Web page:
Through him, and the people I met in Symi and Leros, I have a better understanding of the wretchedness and fear so many refugees endure. I have also conducted drama workshops in an Immigration Return Centre. It was a dour place. One of the exercises I did was for participants, one by one, to describe a room that was very special to them – and then invite another person to share the space. It was a moving experience for us all, with happier memories and significant experiences evoked. Some of the brief conversations I was able to have with detainees described a more harrowing past. I particularly remember a young man, almost dull with acceptance at the terrifying reception awaiting him on his return to Gaza by Hamas for evading conscription to their force. Another man had been in the centre for three years waiting for legal processes to grind to a resolution. When I hear people in the UK complaining about acceptance and support of refugees, I am utterly sickened and ashamed. All I can think to say is ‘Walk a mile in another man’s shoes’.

The ‘hotspot’ Leros

This is a photograph I took of a refugee child awaiting processing with his family in the ‘hotspot’ on Leros. It doesn’t say it all – but it says a lot.

Posted in European Union, Fiction, Greek Islands, new writing, non-fiction, Refugees, Writers, Writing | Tagged , , , , , , , , , , | 1 Comment

New book CROW COURT by Andy Charman

Today I received a signed copy of CROW COURT – my friend Andy Charman’s debut novel set in C19th Dorset.

McV with copy of CROW COURT

Andy and I met on an Arvon Editing course in 2018. He read an extract to the group and I was enchanted. Can’t wait to read it!


Posted in Crowdfunding, Dorset, Fiction, Life on the edge, new writing, Unbound publishing, Writers, Writing | Tagged , , , , , | Leave a comment

Friday Fiction Feature for Jigsaw Island

Many thanks to LORRAINE MACE, creator of the hugely popular D.I. STERLING series (https://www.lorrainemace.com/d-i-sterling-series/) for including JIGSAW ISLAND in her blog today.

Find it HERE

Artwork by Lynne McVernon / Digital render Martyn Stead
Posted in Greek Islands, Humour, Leros, Life on the edge, new writing, Refugees, Single mother, Single mothers, Writers, Writing | Tagged , , , , | Leave a comment

New Goodreads review of Jigsaw Island

Thank you to David Tucker for this lovely review on Goodreads September 22, 2020

A very timely, humane book, full of heart and humour. It is believable and its structure is never contrived. One is drawn in through the alternating first-person narratives that take the reader on journeys both emotional and locational. There is a real sense of authenticity about it that manages to tell very personal stories while shining a light on the very global issue of the ongoing refugee crisis.

Artwork by Lynne McVernon / Digital render Martyn Stead

Posted in Greek Islands, Leros, Lesbian interest, Life on the edge, new writing, Refugees, Remain in EU, Single mother, Single mothers, Writers | Tagged , , , , , , , , , , , , , , | Leave a comment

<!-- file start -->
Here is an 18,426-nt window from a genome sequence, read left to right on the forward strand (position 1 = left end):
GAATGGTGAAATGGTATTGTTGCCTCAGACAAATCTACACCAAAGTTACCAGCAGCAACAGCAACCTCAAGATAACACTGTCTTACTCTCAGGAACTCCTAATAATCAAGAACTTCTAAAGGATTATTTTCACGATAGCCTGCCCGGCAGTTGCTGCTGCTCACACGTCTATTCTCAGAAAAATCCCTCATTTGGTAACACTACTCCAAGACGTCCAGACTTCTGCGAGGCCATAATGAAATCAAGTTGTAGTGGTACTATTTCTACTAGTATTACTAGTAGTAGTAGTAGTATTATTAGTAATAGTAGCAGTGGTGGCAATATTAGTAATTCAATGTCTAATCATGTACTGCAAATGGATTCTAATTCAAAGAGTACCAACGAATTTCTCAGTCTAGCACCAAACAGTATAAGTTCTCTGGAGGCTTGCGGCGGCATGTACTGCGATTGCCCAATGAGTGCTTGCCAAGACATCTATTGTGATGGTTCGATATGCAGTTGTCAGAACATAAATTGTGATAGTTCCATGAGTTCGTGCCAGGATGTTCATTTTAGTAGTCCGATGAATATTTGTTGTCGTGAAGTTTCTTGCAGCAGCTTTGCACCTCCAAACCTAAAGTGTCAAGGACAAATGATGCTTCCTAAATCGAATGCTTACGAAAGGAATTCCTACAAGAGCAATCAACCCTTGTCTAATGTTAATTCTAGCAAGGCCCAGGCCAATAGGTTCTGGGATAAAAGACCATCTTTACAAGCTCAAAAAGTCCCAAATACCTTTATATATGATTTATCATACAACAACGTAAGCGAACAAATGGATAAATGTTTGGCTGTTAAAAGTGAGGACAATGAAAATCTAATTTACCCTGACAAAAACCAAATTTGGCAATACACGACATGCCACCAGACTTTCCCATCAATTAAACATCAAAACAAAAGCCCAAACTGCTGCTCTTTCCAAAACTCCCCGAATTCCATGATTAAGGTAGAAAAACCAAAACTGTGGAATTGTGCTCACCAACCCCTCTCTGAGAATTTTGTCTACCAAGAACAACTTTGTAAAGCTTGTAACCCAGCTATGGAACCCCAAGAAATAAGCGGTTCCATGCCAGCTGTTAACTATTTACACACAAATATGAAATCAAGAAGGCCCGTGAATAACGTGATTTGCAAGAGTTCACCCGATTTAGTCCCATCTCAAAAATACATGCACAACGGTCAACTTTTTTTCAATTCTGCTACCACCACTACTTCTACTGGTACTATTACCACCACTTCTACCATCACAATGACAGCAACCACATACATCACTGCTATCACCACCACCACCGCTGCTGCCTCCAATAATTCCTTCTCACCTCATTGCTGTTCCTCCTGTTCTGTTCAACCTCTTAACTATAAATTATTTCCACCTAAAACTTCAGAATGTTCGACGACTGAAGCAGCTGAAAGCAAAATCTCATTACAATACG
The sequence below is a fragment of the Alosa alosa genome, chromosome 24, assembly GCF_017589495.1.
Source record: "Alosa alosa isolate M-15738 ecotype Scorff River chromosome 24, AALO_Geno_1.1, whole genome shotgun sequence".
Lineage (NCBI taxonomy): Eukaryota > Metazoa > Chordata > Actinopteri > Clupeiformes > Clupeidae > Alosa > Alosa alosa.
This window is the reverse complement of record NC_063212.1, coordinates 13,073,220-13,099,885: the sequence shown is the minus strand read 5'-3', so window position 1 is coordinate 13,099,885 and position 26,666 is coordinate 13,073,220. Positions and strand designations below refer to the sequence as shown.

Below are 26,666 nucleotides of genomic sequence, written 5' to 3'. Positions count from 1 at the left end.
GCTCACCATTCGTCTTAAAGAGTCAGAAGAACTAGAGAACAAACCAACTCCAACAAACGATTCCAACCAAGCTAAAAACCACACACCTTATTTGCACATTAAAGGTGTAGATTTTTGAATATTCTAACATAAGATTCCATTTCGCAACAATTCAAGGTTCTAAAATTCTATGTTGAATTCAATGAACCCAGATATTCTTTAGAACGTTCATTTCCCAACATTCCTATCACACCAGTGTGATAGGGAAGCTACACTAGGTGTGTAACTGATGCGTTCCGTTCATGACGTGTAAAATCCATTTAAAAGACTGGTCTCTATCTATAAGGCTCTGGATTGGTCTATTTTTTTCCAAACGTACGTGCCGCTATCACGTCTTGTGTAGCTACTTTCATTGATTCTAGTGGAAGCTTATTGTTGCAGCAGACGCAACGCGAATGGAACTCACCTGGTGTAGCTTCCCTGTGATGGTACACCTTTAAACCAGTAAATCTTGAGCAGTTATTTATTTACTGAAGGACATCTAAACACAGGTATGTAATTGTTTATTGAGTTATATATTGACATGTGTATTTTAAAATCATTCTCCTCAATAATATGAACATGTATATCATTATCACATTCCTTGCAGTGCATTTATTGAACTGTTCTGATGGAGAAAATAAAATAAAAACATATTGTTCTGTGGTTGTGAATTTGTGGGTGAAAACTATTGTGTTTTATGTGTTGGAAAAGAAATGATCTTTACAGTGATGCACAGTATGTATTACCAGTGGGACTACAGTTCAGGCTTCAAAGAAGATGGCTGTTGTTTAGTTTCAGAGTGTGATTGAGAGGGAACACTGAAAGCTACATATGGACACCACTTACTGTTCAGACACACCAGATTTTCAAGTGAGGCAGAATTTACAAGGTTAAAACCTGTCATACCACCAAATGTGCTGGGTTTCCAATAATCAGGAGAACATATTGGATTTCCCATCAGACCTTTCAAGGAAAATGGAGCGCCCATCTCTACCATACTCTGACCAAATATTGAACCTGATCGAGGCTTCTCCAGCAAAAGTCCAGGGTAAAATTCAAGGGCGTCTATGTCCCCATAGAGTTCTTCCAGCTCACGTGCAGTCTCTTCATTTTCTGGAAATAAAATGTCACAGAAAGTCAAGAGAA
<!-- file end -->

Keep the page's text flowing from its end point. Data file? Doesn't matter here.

Review: The Girl from the Hermitage by Molly Gartland

Published by Lightning Books 2020

Fascinated by this period of Russian history since a teenager – after watching Dr Zhivago – I wanted to review Molly Gartland’s The Girl from the Hermitage, and I’m glad I did. Inspired by a portrait discovered by the writer in Moscow, a tragic sweep of decades is reflected in the lives of one woman, her friends and family, progressing through WWII, Perestroika and Glasnost to the 21st Century. Starting in 1941, the contrast between deprivation during the Siege of Leningrad with conspicuous consumption in 2016 carries the sense that, somehow, nothing changes, just the nature of the venality, fear and suppression. Galina is the girl from the Hermitage, as a child, living through the siege in its cellars with her art restorer father, following the death through cold and hunger of her mother. When he is commissioned to paint the portrait of the young sons of a colonel, the difference in wealth and lifestyle between himself and his sitters highlights the callous dishonesty of Stalin’s military, a negative precursor to the Soviet concept of egalitarianism. Galina becomes an artist and we follow her experiences, the theme of art and portraiture interweaving with the growth of capitalism, and overshadowed by increasing corruption. Enough of the plot; the characterisation is truthful and engaging, relationships as simple and complex as reality. Galina is a heroine of talent, wisdom and restraint, patience being her heritage from life in the Hermitage. As she aged through betrayal and injustice, I found myself angry and frustrated on her behalf and wanted to know what became of her – the mark of excellent storytelling. Molly Gartland’s knowledge of and connection with her subject is evident throughout; so firmly rooted in reality, the writing is also rich in imagery and attention to detail without ever halting the narrative. This is a book to be savoured and to learn from. Thank you for letting me read it.


Posted in Art, Contemporary Women's Fiction, Fiction, Life on the edge, new writing, Writers, Writing | Tagged , , | Leave a comment

Herkos odonton – a barrier of teeth i.e. keeping secret

OK, opening the barrier, and about to give away one of my secrets. Not that I have a bronze medal for Scottish Highland and Country dancing, not that I was asked to give up maths in 5th year because I was causing the teacher anxiety, and not that I pretended, when I lost my train ticket in 1967, that I was French and couldn’t understand the ticket collector at Raynes Park.

The secret I’m about to give away is one that many fellow writers share, and that is…when you say you’ve bought our book on a specific day, or will by our book, we can always tell whether or not you have because…




Posted in Contemporary Women's Fiction, Greek Islands, Humour, Leros, new writing, Review, reviewers, Single mother, Single mothers, Writers, Writing | Tagged , , , , , , , , , , , , , , , , | Leave a comment